The X-Men franchise was already overpopulated with lots of characters vying for screen time, so I don’t understand the decision to add even more characters to the ensemble and cut down the running time to a brisk 100 minutes. As a result, certain characters sit out for long stretches of the film, are inactive during key moments, some are mostly forgotten, or some meet unjustifiably hasty ends. If I was still an ardent comic book fan, and a follower of the X-Men, I might view the third film as heresy. Why even bother bringing the character of Angel into the movie if he’s just going to be on for two minutes, including a forehead-smacking deus ex machine moment? The Dark Phoenix storyline is the most pivotal storyline in the comic’s history, so why even bother dragging it into X-Men 3 if it’s just going to be Zombie Jean Grey? It feels like Ratner is off screen with a pole poking Janssen whenever the story needs her to wake up and stir up some stuff.

I hope comic fans enjoy the brief glimpses of some of their favorites, because X-Men 3 does a good job of throwing characters into a meat grinder. I had to check online to just to find out who they were, and even then my realization was followed by, “Her? Him? What?” And what the hell is up with Porcupine Face? That has got to be the worst mutant ability of all time. What’s he going to do to his enemies? “Hey, will you come a little closer. I have a secret to tell you. Closer … closer … closer still … that’s right, now please lean against my face.”

The movie trades character for action, so is the action even good? Ratner is a workmanlike director devoid of any personal style, which further brands X-Men 3 as ordinary. The action sequences aren’t anything extraordinary, there just happens to be more of them. The climax pits mutant against mutant in short-lived bursts. A battle between Ice Man and Pyro should be awesome, but Ratner stages the showdown like he was choreographing his neighbor’s kids. This battle lasts a whopping 45 seconds. The climactic end battle, the “war to end all wars,” is rather sloppy. Ratner keeps cutting back and forth between his pairing of Good mutant vs. Evil mutant (why do the two black girls seem forced to fight each other?), but his showdowns are all too quick to quicken the pulse. Wolverine’s brawls in the woods never rise up to the adrenaline-soaked fights in X-Men 2. The special effects and make-up are just as good; they’re just not being put to as good a use. If Ratner is going to dump character for action he has to make his action exceptional. The movie feels on autopilot.

Ratner is not fully to blame for the shortcomings of X-Men 3. Screenwriters Simon Kinberg and Zack Penn (Elektra) have crafted an overly rushed story that is more tailored for getting the job done than telling a good story. They present some big ideas and interesting elements, like a love triangle between Rogue-Ice Man-Shadowcat, but then most of the promise is either skipped over or dropped. They’re trying to juggle too many balls at once, and it just makes me miss Singer and the X2 screenwriters and how effective they were in defining character even in the smallest of moments. Some of the X-Men 3 dialogue is awfully stilted, like “You of all people know how fast the weather can change” and “Sometimes when you cage the beast, the beast gets angry.” There’s also a silly subplot about Storm teaching Wolverine what it means to be responsible. Try and count how many times you roll your eyes with that one. How many times are they going to have the president look blankly at a TV screen and gasp, “My god”? There’s some clever use of mutant powers during battles (mostly involving Shadowcat) but there’s just as many routine moments as well.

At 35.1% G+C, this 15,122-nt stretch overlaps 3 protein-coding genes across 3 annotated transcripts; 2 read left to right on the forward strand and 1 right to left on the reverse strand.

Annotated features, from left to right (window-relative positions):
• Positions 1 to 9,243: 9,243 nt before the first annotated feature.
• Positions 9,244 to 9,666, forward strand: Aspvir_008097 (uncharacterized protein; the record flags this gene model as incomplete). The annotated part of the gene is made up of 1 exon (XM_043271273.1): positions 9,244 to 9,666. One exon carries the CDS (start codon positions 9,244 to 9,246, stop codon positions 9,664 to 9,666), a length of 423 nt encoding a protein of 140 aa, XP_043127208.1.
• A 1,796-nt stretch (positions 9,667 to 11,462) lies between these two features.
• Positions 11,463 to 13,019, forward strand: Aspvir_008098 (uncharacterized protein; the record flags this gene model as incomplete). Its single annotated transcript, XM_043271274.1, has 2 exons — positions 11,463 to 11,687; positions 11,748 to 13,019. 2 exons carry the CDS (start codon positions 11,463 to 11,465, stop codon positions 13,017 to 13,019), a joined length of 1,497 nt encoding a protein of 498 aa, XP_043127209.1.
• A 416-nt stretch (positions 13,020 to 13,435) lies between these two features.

The acting is all over the map. Jackman owns his role as Wolverine. McKellen and Stewart bring a needed dose of grandeur to the proceedings. The X-kids are enjoyable, and Ellen Page (knocking ’em dead in Hard Candy) makes a very nice addition to the fold. I’ve likely enjoyed Paquin the most in this series, next to Jackman of course, so it’s so frustrating that she just plays Jealous Girlfriend at Window. I think it’s criminal how little she’s examined in the movie, especially since the supposed cure has the most questions and ramifications for her. Grammer is essentially Frasier in blue fur, but that’s essentially what Beast is so it works. He has a very nice moment when he sees what life would be like minus his mutant likeness. It’s really hard to judge most of the performances because of how short they appear in the movie.

X-Men: The Last Stand is far from boring but it’s more serviceable than special, and lacks the maturity and imagination that its previous films held. This was a franchise full of limitless potential, so to see it drop to something ordinary is sad, especially if this is the rumored end of the franchise (a record opening gross over Memorial weekend says otherwise). This franchise feels dumbed down; yes it’s still entertaining on a mass market level but it doesn’t have the creativity and precision that Singer’s movies had. X-Men 3 is fast-paced and not without its great geek moments, but it’s also the least emotionally involving of the films. When the deaths and departures come you’ll probably shrug your shoulders because of how the film presents them. X-Men 3 is fine, but I expect better from this franchise.

Nate’s Grade: C+